I realized one day that I had ceased to appear in photographs. Naturally, when you are traveling alone it’s difficult to set your camera down, frame a photo properly, and rush to pose before the timer sets the shutter off. Of course too there’s the worry that someone may run off with your camera once you’ve set it down. But if you can get beyond all that — and after all you’re traveling in lands strange to you, which should indicate that you have accepted a certain amount of risk in your life and besides, it’s just a camera, right? — if you can get beyond all that, why not just ask a passer-by to take your photo? It seems simple enough, but somehow out of my reach. So I instead have albums worth of photos of inanimate objects and environments, few containing me.
Many of these settings are lovely in their own right. Inside the terminal at Abu Dhabi International, for instance, with the glittered tile in greens and blues, and yellow flecks that remind you of the desert outside and the gold of your mother’s jewelry. There the curve of the pillars, built in 1982, almost speaks to you as you sip espresso to wake up after an overnight flight. The flight attendants, happier to be on the ground than in the sky (unexpected, but understandable), pulling their personal luggage trolleys from gate to gate. All these things in a location as mundane as an airport! Small wonder that I focused on my surroundings and forgo to include myself in the picture.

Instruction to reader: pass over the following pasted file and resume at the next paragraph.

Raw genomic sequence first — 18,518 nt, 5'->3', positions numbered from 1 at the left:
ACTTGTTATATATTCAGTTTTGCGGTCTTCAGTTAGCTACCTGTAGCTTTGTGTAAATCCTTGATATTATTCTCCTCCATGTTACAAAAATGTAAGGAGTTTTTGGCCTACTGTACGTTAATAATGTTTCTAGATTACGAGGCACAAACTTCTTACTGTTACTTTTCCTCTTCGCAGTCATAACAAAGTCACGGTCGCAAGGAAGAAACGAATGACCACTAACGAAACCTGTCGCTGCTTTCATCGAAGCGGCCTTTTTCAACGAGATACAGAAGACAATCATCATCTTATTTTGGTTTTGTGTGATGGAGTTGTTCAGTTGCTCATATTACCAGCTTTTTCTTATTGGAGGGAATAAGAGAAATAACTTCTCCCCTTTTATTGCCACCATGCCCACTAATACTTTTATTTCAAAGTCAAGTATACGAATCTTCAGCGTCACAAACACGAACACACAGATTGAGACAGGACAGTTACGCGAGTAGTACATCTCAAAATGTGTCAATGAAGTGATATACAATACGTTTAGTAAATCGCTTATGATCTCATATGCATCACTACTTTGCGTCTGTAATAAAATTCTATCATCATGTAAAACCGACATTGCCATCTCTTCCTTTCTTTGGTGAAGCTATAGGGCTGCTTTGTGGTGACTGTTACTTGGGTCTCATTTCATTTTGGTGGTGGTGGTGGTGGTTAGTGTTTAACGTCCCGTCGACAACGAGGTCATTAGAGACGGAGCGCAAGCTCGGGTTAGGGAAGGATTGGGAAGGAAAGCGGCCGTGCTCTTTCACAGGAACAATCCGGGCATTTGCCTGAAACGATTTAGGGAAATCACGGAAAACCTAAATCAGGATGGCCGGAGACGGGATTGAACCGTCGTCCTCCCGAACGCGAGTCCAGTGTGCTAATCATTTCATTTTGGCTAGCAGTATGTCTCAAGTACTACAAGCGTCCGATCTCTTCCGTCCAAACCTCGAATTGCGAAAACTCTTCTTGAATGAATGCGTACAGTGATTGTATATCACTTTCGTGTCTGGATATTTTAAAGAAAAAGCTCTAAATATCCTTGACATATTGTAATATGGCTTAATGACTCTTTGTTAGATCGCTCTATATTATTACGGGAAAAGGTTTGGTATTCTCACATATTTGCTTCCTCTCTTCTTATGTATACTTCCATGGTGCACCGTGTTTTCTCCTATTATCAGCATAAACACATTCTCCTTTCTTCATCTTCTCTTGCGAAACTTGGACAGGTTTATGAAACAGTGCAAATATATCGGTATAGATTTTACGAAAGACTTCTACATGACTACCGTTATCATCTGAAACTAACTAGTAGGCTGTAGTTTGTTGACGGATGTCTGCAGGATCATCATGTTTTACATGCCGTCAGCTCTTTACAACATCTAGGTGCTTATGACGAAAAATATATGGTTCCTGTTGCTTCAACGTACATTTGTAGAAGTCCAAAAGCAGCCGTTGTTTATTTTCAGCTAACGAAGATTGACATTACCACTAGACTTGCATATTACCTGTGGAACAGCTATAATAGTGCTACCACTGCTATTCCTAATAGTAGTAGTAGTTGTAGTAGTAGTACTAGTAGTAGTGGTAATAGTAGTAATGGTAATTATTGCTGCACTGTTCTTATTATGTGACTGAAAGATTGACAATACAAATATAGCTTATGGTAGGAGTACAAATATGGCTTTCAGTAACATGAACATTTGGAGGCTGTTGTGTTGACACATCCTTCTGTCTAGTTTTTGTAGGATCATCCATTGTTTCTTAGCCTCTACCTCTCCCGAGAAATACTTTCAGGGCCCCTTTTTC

But was it really that? I began to disbelieve it the more I considered. Where had I gone and why was I never there? It seemed a strange thing to choose not to be present, but that was in fact what I had done. I was playing a part in my own disappearance from the earth, from memory including my own. Worse still, such behavior made me dangerous. I began connecting unrelated ideas and theories and grew bitter.